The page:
What will you find in your mailbox tomorrow? You don’t need a crystal ball to know the answer. Now, USPS is pulling back the curtain to allow recipients a sneak preview of their mail before it arrives. Informed Delivery, the new post office tracking service, will change the way we receive mail—and the way direct mail marketers send it. Here’s what you need to know.
What Is Informed Delivery Tracking? How Does It Work?
Informed Delivery tracking is a new post office tracking feature from the United States Postal Service. The free feature lets users view their mail before they receive it. (The envelopes, that is—no peeking inside!) Users who sign up for the service will get a morning email (usually before 9 AM) on days when USPS processes their mail. This email shares scans of the mail they can expect to receive soon.
The images are grayscale digital scans of the front of mail pieces. Digital scanning has long been a part of the USPS mail delivery process. Now, for the first time, the postal service is sharing those images with recipients. In addition to email, these images will also be available for seven days on the Informed Delivery website. (It’s completely free.) Signing up requires details like your email and address, and zip code. You’ll also need to supply a password and answers to security questions to help verify your identity should you lose it. There are no subscription fees or other commitments involved.
Who Can Use Informed Delivery? What Can They Track?
Sadly, not everyone can use Informed Delivery tracking. Not yet, anyway. The mail tracking service was first offered in select cities. These cities included:
- New York
- San Francisco
- Northern Virginia
- Washington, D.C.
The service is now available nationally and has gained over 2 million users. 10,000 new people are signing up every day. Some specific addresses aren’t yet eligible for Informed Delivery tracking. However, the network continues to expand.
Some business mailers can access the tracking features through USPS’s pilot program. However, Informed Delivery is currently geared toward residential addresses and individuals. Also, Informed Delivery can’t track delivery to Post Office boxes.
The service also requires an internet connection and access to a smartphone or computer.
The types of direct marketing mail that can be tracked through Informed Delivery is also specific. Of course, mail is limited to pieces processed through USPS mail centers. It doesn’t matter if they’re promotional postcards or business holiday cards. It’s also limited to automated, letter sized mailpieces. However, USPS hopes to expand the service to track larger size mailings, as well as brochures and catalogs in the future.
What Are the Benefits of Informed Delivery?
So why should users be excited for Informed Delivery? There are quite a few benefits for recipients including:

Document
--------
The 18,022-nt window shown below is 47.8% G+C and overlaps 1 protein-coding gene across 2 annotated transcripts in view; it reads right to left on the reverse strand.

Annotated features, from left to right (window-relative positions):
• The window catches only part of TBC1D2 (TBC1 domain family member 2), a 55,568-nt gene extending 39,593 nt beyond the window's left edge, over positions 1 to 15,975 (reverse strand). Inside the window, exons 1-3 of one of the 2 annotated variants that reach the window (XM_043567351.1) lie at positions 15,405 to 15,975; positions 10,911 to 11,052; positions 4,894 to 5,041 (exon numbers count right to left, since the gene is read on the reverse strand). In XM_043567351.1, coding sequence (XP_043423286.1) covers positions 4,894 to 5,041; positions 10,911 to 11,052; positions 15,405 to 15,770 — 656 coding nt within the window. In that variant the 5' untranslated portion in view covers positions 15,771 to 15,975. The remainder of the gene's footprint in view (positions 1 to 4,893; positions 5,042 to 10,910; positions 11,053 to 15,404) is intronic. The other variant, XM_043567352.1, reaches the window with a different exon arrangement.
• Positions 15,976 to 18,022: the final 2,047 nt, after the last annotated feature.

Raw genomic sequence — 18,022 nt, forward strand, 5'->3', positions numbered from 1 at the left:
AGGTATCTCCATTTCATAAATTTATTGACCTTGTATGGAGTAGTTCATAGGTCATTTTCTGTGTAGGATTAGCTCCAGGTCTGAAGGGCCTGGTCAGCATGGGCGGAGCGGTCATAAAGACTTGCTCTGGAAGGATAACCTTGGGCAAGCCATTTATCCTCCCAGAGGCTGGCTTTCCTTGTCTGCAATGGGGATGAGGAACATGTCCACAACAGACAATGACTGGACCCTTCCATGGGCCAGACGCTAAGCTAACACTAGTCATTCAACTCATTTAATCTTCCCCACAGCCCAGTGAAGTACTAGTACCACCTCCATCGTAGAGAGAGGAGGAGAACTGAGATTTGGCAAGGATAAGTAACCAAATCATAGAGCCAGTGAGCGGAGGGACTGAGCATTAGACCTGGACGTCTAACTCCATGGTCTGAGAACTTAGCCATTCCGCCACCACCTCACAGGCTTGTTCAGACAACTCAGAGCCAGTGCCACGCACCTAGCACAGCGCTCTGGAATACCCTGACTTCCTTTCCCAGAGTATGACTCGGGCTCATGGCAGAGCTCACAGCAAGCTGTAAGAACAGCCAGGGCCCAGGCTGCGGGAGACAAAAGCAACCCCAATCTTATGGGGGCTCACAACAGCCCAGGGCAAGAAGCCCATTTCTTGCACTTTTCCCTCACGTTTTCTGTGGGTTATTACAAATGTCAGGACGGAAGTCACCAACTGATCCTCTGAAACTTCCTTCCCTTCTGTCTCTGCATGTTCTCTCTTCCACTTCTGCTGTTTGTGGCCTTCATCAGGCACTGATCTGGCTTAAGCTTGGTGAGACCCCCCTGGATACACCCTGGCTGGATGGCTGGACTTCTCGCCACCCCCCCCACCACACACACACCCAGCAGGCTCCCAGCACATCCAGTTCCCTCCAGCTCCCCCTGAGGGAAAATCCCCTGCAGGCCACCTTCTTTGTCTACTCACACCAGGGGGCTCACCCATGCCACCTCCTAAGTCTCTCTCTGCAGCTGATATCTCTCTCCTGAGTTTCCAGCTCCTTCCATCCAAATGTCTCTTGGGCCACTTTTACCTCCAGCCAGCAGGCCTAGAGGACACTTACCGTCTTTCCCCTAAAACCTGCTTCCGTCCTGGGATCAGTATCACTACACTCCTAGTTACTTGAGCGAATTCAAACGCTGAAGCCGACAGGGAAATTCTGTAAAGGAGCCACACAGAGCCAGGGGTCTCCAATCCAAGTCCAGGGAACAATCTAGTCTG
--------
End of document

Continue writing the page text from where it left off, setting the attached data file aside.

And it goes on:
- The ability to see a preview of mail before it arrives.
- Remote access lets users track mail on the go.
- Busy households can ensure important mailings aren’t forgotten or misplaced.
- Special offers and web addresses printed on mailings can be accessed right away, instead of waiting for physical mail to arrive.
Users can also elect to receive a daily email notification. Or, they can simply access their scans as needed through the website. This makes it easy to enjoy these benefits when and where they want.
How Will Informed Delivery Affect Direct Mail Marketing?
Informed Delivery can definitely improve the experience of tracking and receiving mail. But what about sending it? Businesses and nonprofits may be asking themselves, “What will this mean for my direct mail marketing campaigns? How should I adapt my strategic marketing efforts?” Marketers can certainly continue to deliver campaigns the same way they did in the past. However, those looking to build brand loyalty and boost donations and sales should consider the following:
Put Your Best Face Forward
Strike the Right Tone
Optimize for Omni-Channel
Pick the Perfect Format
Remember that USPS Informed Delivery currently only shares previews of letter-sized mailings processed through USPS’ automation equipment. So currently, if you’re optimizing a large brochure or catalog with Informed Delivery in mind you’re wasting your time. Consider switching campaigns you’d like users to preview to a letter-sized envelope format. Or try testing one format against another to see how redemption rates compare.
There’s no question that USPS Informed Delivery will have an impact on direct mail marketing. It’s important to remember, however, that the service is still very new. Users can expect USPS to expand features and fine-tune the service in the coming years. Direct mail marketers should keep a close eye on these changes. That way, they can stay ahead of the curve and outpace their competitors’ conversion rates.
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What does the Future Hold For Direct Marketers?
What do you think of Informed Delivery tracking? Do you think the service ruins the surprise of direct mail? How do you think it could benefit you? Do you plan to try it? Let us know in the comments section below.
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